Heartworm Infections Increasing Across the United States

Studies by the American Heartworm Society have found that heartworm infections are increasing across the United States.

American Heartworm Society 2016 Incidence Map

What is Heartworm Disease?

Heartworm disease is caused by the parasite Dirofilaria immitis, a type of worm that lives inside the pulmonary arteries (blood vessels in the lungs) and heart. Heartworm disease is transmitted by mosquitoes. When a mosquito infected with the heartworm larvae bites a dog or cat the larvae enter under their skin.  The heartworm larvae migrate into the animal’s bloodstream and become adult heartworms after 6 months.  It is a serious disease that primarily affects the heart and lungs but can also affect other organs.  If left untreated heartworm disease causes heart failure and death.

Symptoms

Symptoms of heartworm disease in dogs include coughing, lethargy, exercise intolerance, lack of appetite, and sudden death.   Unfortunately sometimes by the time symptoms occur it can be too late to treat heartworm disease. Cats with heartworm disease can have trouble breathing or sudden death.   It is best not to wait until symptoms develop since irreversible damage may have already occurred by then.

Who is at risk?

All dogs and cats who are not on heartworm prevention are at risk.  Heartworm disease has been found in all fifty states, though it is more prevalent in the south. Studies by the American Heartworm Society have found that heartworm infections are increasing across the United States. While most people know that heartworm disease affects dogs, many are unaware that it can also affect cats.

 

How is heartworm disease it diagnosed?

Heartworm disease is most commonly diagnosed using blood tests that detect the presence of heartworm antigens. Testing for heartworm disease in cats is less reliable than in dogs.  Depending on the test results and the animal’s symptoms additional laboratory tests, radiographs and a cardiac ultrasound may also be recommended to determine infection and severity.

How is it treated?

The goal of treatment is to kill the heartworms without harming the patient. Fortunately, the treatment options have improved but they still have potential risks. Infected animals usually receive a series of medications, and intramuscular injections, hospitalization, and strict confinement to limit exercise for weeks to months. The truth is, treatment is expensive, time consuming, and has the potential for risks. For these reasons the goal should always be prevention rather than treatment of this horrible disease.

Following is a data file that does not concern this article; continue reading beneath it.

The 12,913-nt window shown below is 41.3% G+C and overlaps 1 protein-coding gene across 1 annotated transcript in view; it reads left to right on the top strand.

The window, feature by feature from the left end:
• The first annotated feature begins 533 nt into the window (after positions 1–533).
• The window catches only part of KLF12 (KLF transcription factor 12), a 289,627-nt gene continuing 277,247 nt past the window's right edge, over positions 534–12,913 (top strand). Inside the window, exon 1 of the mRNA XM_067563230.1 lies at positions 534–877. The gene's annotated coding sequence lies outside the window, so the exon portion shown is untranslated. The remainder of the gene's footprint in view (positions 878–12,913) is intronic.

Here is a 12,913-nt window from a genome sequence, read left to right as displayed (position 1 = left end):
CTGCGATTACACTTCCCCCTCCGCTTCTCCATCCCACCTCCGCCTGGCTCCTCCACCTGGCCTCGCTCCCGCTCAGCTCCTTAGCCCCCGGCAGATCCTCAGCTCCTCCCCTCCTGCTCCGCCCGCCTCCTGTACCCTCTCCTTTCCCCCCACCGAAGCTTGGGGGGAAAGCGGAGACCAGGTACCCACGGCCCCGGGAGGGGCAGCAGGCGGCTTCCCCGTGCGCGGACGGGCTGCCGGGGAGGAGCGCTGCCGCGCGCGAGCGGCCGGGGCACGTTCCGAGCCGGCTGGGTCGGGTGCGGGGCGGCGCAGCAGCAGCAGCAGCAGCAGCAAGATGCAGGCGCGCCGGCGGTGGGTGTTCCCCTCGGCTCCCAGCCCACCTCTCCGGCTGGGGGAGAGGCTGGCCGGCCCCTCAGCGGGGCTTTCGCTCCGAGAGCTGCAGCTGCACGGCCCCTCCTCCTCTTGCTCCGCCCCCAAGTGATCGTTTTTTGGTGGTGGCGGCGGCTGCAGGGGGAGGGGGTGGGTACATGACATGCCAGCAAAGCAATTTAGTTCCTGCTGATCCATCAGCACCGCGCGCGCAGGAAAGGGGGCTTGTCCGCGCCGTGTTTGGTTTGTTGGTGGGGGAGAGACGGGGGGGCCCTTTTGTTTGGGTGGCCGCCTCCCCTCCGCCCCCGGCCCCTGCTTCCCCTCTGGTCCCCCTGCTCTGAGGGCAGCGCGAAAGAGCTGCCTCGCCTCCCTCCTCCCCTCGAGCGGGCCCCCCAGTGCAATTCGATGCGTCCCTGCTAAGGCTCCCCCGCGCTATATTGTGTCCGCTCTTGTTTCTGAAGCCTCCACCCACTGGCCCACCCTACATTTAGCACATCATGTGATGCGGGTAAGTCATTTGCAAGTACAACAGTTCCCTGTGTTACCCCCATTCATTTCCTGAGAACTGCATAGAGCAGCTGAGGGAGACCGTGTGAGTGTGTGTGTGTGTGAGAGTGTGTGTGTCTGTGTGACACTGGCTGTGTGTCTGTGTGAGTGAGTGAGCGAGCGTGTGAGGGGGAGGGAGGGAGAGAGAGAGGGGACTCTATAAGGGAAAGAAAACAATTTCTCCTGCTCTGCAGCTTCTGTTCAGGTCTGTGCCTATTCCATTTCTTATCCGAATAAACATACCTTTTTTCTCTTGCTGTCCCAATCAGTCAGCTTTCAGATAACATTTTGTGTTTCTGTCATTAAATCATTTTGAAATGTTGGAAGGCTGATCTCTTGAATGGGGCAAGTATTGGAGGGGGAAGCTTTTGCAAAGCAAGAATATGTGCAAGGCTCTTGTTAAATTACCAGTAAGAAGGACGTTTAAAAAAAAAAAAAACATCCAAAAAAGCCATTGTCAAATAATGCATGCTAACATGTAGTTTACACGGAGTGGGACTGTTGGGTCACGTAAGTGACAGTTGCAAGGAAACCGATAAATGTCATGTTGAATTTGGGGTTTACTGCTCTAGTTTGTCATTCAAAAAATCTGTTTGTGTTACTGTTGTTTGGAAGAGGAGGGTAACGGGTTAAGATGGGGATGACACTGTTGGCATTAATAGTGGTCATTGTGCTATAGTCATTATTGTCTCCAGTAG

Prevention is Key!
Fortunately, there are numerous safe and effective heartworm preventive medications available. Heartworm preventive medications are available in many forms: oral, topical, and injectable. In addition to protecting your pets from heartworm disease, many of the heartworm preventions also protect your pet against other parasites. Heartworm prevention is prescription only, meaning it is only available through veterinarians and cannot be purchased over the counter.  It is important to note that deworming medications that are available over the counter do not prevent heartworm disease.

Spring Branch Veterinary Hospital carries several options of heartworm prevention.  We carry oral, topical, and injectable forms.  Trifexis is a monthly oral tablet for dogs that prevents heartworm disease, fleas, and intestinal parasites.  Heartguard is a monthly oral tablet for dogs that prevents heartworm disease and intestinal parasites. ProHeart is a twice yearly injection given by us that prevents heartworm disease and intestinal parasites in dogs.  Advantage Multi is a monthly topical heartworm and flea prevention for cats. Please call us if you would like to discuss the best heartworm and parasite control program for your pet 830-438-7800.

If you would like to learn more about heartworm disease read here.

Megan Hughes, DVM

Spring Branch Veterinary Hospital